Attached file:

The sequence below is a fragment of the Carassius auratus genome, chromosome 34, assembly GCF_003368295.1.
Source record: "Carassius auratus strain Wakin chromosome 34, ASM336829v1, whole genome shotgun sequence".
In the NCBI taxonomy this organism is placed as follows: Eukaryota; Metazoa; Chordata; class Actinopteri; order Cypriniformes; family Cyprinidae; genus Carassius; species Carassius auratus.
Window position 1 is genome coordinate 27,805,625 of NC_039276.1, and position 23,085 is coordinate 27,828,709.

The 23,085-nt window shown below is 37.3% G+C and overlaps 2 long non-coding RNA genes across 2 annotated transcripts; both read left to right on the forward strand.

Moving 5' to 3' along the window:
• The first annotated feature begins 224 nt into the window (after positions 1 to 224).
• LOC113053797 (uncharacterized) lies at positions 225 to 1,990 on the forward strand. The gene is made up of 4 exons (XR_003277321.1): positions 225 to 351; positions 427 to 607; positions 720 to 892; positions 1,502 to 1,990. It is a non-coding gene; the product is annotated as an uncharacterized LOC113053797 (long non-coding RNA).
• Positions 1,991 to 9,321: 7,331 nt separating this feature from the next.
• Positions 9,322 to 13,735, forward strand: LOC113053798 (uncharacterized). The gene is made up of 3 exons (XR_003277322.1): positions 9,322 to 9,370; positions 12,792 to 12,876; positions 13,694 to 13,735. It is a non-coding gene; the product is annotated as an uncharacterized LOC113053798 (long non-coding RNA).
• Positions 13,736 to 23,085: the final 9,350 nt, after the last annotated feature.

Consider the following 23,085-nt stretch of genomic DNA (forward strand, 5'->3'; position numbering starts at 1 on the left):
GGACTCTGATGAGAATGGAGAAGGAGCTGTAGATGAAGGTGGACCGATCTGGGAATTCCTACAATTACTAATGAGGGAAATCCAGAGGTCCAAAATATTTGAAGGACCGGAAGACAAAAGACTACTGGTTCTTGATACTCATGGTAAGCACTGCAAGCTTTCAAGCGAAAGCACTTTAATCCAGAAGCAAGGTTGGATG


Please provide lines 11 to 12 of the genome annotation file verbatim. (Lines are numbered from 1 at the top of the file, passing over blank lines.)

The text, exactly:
• Positions 13,736 to 23,085: the final 9,350 nt, after the last annotated feature.

Consider the following 23,085-nt stretch of genomic DNA (forward strand, 5'->3'; position numbering starts at 1 on the left):